photo of Wright's Pond, Medford, MAFrom the ledge, continue along the trail that goes alongside the pond, and keep bearing to the right whenever you can. Soon you will reach the beach at Wright's Pond (see photo). If you go during the summer, it will most likely be crowded, but most of the rest of the year it is quiet. From the beach, continue along the pond, heading clockwise around it until you come nearly to the trail that you first saw the pond. From here, continue on until you reach the Cross Fells Trail and head back to the parking lot, or if you want a longer hike, take a left on the Cross Fells Trail into the western part of the reservation or go straight which will take you to Spot Pond.

Again, many of the trails are not marked well in the Wright's Pond area, so it best to get a map of the Middlesex Fells and use a GPS if possible. You can't really get lost because the area is bordered by roads, but it can be a confusing area in spots.

Sunday, October 05, 2008

Buck Hill (Blue Hills Reservation)

photo of  Boston skyline from Buck Hill (Blue Hills Reservation)At just under 500 feet above sea level, Buck Hill isn't the highest point in the Boston area, but it certainly has some of the best views. A favorite of hikers in the Blue Hills reservation, Buck Hill is one of the most rugged spots in this hilly, wooded area south of Boston. The summit of this broad, round hill is mostly treeless, allowing for nearly 360-degree views including the the Boston skyline and the ocean.

There are several ways to get to Buck Hill, including particularly scenic approaches from the Skyline Trail. For hikers who don't have much time, it is best to park on Route 28 near the Milton/Quincy border and take the Skyline west for a short but very steep climb to the summit. For a more leisurely hike (allow 45 minutes to an hour each way), the Skyline Trail can be taken from the park headquarters (just east of the Houghton Pond parking lot) climbing mostly east over Tucker Hill and Boyce Hill before reaching the summit.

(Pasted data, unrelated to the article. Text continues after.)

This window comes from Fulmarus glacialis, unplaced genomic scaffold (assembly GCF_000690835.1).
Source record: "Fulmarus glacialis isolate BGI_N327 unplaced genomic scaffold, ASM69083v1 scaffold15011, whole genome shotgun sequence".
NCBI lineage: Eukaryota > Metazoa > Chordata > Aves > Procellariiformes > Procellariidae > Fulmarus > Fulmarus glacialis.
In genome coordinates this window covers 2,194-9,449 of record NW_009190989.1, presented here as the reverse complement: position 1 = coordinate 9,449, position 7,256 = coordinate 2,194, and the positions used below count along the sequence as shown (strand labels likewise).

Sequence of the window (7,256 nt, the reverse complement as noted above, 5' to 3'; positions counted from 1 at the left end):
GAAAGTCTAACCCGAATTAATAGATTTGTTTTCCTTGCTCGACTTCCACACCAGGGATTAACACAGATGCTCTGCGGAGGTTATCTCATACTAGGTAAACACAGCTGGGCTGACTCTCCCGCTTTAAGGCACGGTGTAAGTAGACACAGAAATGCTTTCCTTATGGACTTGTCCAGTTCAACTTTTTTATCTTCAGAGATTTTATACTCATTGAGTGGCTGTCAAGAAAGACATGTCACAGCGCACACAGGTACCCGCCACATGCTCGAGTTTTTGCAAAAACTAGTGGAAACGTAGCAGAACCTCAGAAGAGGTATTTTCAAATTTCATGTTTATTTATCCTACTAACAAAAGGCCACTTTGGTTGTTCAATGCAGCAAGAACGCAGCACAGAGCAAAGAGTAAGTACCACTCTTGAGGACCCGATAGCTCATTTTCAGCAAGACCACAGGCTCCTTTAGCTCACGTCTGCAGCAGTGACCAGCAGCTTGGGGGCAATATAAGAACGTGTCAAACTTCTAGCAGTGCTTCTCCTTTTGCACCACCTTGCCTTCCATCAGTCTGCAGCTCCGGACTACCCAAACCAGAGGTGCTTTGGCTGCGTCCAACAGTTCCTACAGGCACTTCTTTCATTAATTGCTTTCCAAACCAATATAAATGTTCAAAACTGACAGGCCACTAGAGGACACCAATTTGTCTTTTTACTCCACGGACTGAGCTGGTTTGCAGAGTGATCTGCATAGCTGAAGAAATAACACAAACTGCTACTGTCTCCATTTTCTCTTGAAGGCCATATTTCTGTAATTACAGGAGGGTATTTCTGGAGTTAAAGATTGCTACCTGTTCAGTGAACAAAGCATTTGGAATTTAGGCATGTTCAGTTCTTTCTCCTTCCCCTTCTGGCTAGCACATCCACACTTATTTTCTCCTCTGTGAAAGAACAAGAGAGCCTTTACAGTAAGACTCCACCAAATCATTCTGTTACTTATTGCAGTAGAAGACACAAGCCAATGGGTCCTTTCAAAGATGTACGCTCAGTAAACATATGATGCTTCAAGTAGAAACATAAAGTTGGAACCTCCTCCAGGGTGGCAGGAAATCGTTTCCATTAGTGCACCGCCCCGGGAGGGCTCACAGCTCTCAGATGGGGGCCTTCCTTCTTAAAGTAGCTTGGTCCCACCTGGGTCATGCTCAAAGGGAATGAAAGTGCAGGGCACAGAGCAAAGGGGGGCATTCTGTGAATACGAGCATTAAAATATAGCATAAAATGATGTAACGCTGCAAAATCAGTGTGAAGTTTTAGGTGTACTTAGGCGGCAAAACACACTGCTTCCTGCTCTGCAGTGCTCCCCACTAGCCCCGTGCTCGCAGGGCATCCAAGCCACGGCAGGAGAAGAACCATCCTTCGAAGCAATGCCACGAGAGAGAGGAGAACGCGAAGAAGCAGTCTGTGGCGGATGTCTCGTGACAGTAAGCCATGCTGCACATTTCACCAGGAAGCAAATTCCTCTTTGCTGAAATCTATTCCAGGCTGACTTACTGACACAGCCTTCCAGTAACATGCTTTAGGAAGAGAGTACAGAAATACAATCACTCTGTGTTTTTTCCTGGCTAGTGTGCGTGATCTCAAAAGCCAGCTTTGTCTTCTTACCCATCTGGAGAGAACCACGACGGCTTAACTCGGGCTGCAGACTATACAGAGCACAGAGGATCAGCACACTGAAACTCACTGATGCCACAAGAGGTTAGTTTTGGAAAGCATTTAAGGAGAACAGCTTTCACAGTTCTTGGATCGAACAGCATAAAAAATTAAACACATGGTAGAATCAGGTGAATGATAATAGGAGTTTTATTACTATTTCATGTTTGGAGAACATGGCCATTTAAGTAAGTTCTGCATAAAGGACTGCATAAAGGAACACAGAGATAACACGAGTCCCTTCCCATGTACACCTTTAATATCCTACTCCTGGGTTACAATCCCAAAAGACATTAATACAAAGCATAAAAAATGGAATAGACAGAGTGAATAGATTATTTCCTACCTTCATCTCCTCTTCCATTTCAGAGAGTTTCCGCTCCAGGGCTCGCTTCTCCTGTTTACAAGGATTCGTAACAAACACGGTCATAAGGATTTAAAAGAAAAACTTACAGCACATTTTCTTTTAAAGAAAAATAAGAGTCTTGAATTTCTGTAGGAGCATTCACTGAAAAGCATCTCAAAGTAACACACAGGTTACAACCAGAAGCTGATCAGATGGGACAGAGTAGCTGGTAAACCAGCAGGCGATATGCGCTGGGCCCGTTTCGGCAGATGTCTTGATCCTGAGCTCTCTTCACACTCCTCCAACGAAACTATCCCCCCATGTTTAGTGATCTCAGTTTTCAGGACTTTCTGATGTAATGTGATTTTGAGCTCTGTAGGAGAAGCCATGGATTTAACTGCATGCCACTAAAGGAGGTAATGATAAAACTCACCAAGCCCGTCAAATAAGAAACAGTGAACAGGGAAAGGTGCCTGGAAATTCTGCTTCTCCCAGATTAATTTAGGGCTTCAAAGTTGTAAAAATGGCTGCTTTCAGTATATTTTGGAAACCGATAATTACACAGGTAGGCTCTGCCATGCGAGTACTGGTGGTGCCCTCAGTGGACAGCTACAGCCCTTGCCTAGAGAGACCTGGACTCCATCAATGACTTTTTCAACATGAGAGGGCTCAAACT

Monday, September 15, 2008

Ponkapoag Pond, Canton

Most hikers who come to the Blue Hills Reservation south of Boston tend to stick to hiking trails north of Route 128. Indeed, many hikers don't even realize that the reservation extends south of this highway. But some of the best hiking in the Blue Hills can be found on the other side of Route 128, notably in the Ponkapoag Pond area which is mostly in Canton.

photo of Great Blue Hill from Ponkapoag Pond, Canton, MAThere are relatively few trails in the Ponkapoag area, with the most popular trail being the loop that goes around the pond. Access to this trail can be found at the Ponkapoag Golf Course, which has a parking lot that hikers can use. Starting at the clubhouse, hikers can walk along the main road through the golf course, reaching the pond after a few minutes. From this point, folks can go either clockwise or counterclockwise; to go counterclockwise, continue straight along the trail (rather than turning left) where the golf course ends and the pond begins. The trail here is mostly wide and flat, and after about a mile, a remarkable view of Great Blue Hill from the pond (see photo) can be had from a small beach. From this point, hikers can continue along the lake, eventually turning left and coming to the Ponkapoag Camp where cabins can be rented on or near the pond. This is a perfect spot for lunch, as there is a boardwalk below the cabins that extends a short distance out into the pond and a number of picnic tables up on the hill where many of the cabins are.

photo of boardwalk at Ponkapoag Pond, Canton, MAFrom the Ponkapoag Camp, the trail continues near the pond for the most part and gets a bit hilly (there are also a few trails that veer off to the right in this area, mostly meandering through the woods). About a half mile before the trail meets up with the beginning of the loop by the golf course, there is a boardwalk that extends a good ways out into the pond by way of wetlands and marshes (see photo). This boardwalk is a must-see as long as the water isn't too high; if it is, the boardwalk can sometimes be under water in parts, and a bit dangerous as it becomes slippery. The boardwalk goes on for about a quarter mile, stopping at a spot with nice views of the lake. After backtracking to the main trail, it is an easy, mostly level walk back to the start of the loop and the road through the golf course that heads back to the parking lot.